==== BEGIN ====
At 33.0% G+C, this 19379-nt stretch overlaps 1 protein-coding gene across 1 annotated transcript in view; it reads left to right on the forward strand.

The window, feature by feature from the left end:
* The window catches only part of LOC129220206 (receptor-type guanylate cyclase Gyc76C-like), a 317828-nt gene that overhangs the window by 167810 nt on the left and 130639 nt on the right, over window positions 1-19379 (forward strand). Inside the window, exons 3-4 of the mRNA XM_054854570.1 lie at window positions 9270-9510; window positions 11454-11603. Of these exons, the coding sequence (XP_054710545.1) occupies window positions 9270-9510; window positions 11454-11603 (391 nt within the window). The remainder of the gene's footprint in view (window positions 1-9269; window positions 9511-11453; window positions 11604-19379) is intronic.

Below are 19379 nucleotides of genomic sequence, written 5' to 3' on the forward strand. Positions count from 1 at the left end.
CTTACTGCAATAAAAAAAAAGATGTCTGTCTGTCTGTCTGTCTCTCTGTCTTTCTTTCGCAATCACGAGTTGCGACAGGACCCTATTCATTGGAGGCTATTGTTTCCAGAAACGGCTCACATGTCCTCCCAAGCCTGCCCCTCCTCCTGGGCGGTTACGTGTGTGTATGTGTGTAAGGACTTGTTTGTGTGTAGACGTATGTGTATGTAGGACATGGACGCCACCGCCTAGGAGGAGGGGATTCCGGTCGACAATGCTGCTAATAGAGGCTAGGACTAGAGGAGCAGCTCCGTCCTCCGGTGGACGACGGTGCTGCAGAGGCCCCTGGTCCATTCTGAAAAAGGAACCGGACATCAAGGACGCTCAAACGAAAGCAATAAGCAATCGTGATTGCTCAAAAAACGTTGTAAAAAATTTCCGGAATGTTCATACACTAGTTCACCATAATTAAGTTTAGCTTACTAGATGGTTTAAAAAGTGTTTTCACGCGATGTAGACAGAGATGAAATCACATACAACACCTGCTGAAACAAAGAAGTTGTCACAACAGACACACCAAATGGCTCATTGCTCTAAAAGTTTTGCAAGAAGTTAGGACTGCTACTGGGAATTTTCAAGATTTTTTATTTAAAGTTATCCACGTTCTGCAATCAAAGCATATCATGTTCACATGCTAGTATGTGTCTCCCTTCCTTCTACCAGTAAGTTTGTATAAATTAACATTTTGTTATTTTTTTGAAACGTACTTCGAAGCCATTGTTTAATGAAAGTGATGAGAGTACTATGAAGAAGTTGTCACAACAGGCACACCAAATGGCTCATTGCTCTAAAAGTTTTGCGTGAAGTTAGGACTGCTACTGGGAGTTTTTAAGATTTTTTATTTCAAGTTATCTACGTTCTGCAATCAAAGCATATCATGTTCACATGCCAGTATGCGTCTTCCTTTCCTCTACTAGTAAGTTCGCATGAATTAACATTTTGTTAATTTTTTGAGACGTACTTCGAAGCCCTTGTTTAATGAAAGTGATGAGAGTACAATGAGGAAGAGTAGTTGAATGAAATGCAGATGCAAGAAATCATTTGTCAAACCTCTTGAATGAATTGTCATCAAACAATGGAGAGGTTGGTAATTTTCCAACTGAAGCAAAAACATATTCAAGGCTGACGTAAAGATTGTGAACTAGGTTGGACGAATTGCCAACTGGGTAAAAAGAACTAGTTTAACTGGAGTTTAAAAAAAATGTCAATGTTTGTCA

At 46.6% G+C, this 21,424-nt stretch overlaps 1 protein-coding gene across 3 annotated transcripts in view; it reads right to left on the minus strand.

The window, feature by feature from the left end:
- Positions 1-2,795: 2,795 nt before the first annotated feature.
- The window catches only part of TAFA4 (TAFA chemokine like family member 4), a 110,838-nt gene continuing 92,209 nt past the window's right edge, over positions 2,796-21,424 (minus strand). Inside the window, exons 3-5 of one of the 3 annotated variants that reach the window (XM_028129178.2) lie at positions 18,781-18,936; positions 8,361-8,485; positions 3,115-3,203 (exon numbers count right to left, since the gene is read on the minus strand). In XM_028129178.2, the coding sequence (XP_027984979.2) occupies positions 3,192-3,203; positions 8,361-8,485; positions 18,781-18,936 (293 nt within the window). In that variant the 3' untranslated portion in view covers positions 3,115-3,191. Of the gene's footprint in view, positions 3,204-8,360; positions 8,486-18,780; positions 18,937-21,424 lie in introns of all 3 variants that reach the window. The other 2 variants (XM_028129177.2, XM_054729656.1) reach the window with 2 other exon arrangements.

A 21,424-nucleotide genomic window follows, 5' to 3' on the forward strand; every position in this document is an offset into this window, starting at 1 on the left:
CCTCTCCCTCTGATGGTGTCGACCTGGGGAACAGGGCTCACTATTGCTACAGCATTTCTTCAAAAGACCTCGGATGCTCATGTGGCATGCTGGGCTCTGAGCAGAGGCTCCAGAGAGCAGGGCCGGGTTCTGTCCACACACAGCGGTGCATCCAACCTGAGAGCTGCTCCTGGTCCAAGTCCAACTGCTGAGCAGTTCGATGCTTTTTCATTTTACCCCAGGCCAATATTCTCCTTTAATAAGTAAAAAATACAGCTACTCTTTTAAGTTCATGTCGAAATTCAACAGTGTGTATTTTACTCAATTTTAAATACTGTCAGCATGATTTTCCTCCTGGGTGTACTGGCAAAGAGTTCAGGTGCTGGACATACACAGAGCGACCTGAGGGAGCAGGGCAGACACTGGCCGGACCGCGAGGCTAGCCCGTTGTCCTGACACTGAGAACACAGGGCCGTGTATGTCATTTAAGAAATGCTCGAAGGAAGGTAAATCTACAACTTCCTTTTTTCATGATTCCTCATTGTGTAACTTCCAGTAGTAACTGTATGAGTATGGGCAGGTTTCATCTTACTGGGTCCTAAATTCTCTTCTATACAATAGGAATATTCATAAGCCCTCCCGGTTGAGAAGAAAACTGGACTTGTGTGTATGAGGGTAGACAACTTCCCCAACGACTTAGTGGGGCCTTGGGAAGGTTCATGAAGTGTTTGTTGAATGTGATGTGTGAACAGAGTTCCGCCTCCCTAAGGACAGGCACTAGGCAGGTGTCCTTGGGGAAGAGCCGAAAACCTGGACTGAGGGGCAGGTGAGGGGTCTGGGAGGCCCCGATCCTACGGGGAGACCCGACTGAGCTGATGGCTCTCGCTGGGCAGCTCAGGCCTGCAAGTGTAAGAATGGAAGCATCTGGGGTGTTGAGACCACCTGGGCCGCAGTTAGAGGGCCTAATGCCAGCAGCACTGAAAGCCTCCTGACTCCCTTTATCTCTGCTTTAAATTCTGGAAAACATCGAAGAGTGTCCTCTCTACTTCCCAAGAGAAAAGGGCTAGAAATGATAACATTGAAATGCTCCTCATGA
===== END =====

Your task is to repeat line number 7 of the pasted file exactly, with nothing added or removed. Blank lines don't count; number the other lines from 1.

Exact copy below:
The window, feature by feature from the left end: